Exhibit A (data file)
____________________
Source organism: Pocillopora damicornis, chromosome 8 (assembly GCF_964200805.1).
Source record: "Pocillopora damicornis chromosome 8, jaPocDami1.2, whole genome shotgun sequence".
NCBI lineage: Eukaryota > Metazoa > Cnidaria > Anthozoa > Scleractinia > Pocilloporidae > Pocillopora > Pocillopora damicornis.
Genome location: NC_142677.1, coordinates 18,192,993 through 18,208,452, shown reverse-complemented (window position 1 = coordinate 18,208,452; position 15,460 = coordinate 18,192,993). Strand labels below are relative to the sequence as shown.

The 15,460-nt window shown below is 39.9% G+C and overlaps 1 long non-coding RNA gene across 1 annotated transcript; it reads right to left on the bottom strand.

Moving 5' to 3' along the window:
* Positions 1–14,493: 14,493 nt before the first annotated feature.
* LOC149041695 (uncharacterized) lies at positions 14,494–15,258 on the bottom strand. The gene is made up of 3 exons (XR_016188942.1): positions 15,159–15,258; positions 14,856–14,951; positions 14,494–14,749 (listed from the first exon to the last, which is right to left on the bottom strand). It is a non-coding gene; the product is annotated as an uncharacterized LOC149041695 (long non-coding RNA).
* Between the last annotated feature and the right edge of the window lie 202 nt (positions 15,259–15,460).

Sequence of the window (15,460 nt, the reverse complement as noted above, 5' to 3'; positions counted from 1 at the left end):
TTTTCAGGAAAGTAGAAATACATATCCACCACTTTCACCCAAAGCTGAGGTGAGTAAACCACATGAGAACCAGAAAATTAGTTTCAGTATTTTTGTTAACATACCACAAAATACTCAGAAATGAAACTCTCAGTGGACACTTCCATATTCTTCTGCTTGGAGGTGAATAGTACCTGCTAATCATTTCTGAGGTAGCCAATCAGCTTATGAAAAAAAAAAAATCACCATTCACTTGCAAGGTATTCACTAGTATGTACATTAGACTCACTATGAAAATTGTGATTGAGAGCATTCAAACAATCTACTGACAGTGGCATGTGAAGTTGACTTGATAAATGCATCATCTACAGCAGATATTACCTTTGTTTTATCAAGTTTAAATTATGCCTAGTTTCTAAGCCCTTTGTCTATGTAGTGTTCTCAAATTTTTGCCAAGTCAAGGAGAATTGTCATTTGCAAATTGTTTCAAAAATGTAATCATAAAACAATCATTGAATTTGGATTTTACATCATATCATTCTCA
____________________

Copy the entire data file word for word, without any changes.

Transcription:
Source organism: Pocillopora damicornis, chromosome 8 (assembly GCF_964200805.1).
Source record: "Pocillopora damicornis chromosome 8, jaPocDami1.2, whole genome shotgun sequence".
NCBI lineage: Eukaryota > Metazoa > Cnidaria > Anthozoa > Scleractinia > Pocilloporidae > Pocillopora > Pocillopora damicornis.
Genome location: NC_142677.1, coordinates 18,192,993 through 18,208,452, shown reverse-complemented (window position 1 = coordinate 18,208,452; position 15,460 = coordinate 18,192,993). Strand labels below are relative to the sequence as shown.

The 15,460-nt window shown below is 39.9% G+C and overlaps 1 long non-coding RNA gene across 1 annotated transcript; it reads right to left on the bottom strand.

Moving 5' to 3' along the window:
* Positions 1–14,493: 14,493 nt before the first annotated feature.
* LOC149041695 (uncharacterized) lies at positions 14,494–15,258 on the bottom strand. The gene is made up of 3 exons (XR_016188942.1): positions 15,159–15,258; positions 14,856–14,951; positions 14,494–14,749 (listed from the first exon to the last, which is right to left on the bottom strand). It is a non-coding gene; the product is annotated as an uncharacterized LOC149041695 (long non-coding RNA).
* Between the last annotated feature and the right edge of the window lie 202 nt (positions 15,259–15,460).

Sequence of the window (15,460 nt, the reverse complement as noted above, 5' to 3'; positions counted from 1 at the left end):
TTTTCAGGAAAGTAGAAATACATATCCACCACTTTCACCCAAAGCTGAGGTGAGTAAACCACATGAGAACCAGAAAATTAGTTTCAGTATTTTTGTTAACATACCACAAAATACTCAGAAATGAAACTCTCAGTGGACACTTCCATATTCTTCTGCTTGGAGGTGAATAGTACCTGCTAATCATTTCTGAGGTAGCCAATCAGCTTATGAAAAAAAAAAAATCACCATTCACTTGCAAGGTATTCACTAGTATGTACATTAGACTCACTATGAAAATTGTGATTGAGAGCATTCAAACAATCTACTGACAGTGGCATGTGAAGTTGACTTGATAAATGCATCATCTACAGCAGATATTACCTTTGTTTTATCAAGTTTAAATTATGCCTAGTTTCTAAGCCCTTTGTCTATGTAGTGTTCTCAAATTTTTGCCAAGTCAAGGAGAATTGTCATTTGCAAATTGTTTCAAAAATGTAATCATAAAACAATCATTGAATTTGGATTTTACATCATATCATTCTCA